As humans we feel nothing more viscerally -- in the most literal sense -- than our health. That makes this year's gathering of the Medical Image Computing and Computer Assisted Interventions Society -- MICCAI 2017 -- in Quebec City, Canada, one of the best ways to understand how deep learning is improving the lives of people all around us. The conference brings together leading biomedical scientists, engineers and clinicians to talk about new technologies in medical imaging and computer-assisted intervention, providing an early look at trends poised to sweep through the $6.5 trillion healthcare industry. This will be the group's biggest conference yet, with 1,300 attendees. And deep learning -- which pairs vast quantities of data with sophisticated neural networks to give computers amazing new capabilities -- deserves a lot of the credit, organizers say.
Artificial intelligence has been applied in wildfire science and management since the 1990s, with early applications including neural networks and expert systems. Since then the field has rapidly progressed congruently with the wide adoption of machine learning (ML) in the environmental sciences. Here, we present a scoping review of ML in wildfire science and management. Our objective is to improve awareness of ML among wildfire scientists and managers, as well as illustrate the challenging range of problems in wildfire science available to data scientists. We first present an overview of popular ML approaches used in wildfire science to date, and then review their use in wildfire science within six problem domains: 1) fuels characterization, fire detection, and mapping; 2) fire weather and climate change; 3) fire occurrence, susceptibility, and risk; 4) fire behavior prediction; 5) fire effects; and 6) fire management. We also discuss the advantages and limitations of various ML approaches and identify opportunities for future advances in wildfire science and management within a data science context. We identified 298 relevant publications, where the most frequently used ML methods included random forests, MaxEnt, artificial neural networks, decision trees, support vector machines, and genetic algorithms. There exists opportunities to apply more current ML methods (e.g., deep learning and agent based learning) in wildfire science. However, despite the ability of ML models to learn on their own, expertise in wildfire science is necessary to ensure realistic modelling of fire processes across multiple scales, while the complexity of some ML methods requires sophisticated knowledge for their application. Finally, we stress that the wildfire research and management community plays an active role in providing relevant, high quality data for use by practitioners of ML methods.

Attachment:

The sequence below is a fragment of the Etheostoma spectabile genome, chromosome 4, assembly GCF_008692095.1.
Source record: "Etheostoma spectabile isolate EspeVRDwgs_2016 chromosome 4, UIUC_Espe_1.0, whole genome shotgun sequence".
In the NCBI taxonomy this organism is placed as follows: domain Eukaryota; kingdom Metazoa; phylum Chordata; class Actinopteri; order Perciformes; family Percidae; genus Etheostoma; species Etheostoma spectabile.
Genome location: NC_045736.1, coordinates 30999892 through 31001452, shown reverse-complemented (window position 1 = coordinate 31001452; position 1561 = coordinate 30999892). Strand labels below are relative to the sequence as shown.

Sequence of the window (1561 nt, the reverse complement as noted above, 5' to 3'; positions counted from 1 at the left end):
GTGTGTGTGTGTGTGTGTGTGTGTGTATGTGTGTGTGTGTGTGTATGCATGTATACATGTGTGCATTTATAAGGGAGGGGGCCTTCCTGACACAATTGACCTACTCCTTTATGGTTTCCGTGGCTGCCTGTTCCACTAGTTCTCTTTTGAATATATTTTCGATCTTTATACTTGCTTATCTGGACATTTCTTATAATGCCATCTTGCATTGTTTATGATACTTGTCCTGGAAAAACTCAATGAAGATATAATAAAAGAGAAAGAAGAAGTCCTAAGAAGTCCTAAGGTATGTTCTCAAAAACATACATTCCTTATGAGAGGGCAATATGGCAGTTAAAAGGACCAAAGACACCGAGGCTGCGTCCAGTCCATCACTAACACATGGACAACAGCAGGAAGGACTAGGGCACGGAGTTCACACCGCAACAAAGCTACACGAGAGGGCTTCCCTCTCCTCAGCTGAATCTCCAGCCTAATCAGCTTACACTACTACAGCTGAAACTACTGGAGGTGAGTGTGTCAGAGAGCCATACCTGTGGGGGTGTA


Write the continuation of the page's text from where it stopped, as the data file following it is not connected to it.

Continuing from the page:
An accurate model of patient-specific kidney graft survival distributions can help to improve shared-decision making in the treatment and care of patients. In this paper, we propose a deep learning method that directly models the survival function instead of estimating the hazard function to predict survival times for graft patients based on the principle of multi-task learning. By learning to jointly predict the time of the event, and its rank in the cox partial log likelihood framework, our deep learning approach outperforms, in terms of survival time prediction quality and concordance index, other common methods for survival analysis, including the Cox Proportional Hazards model and a network trained on the cox partial log-likelihood.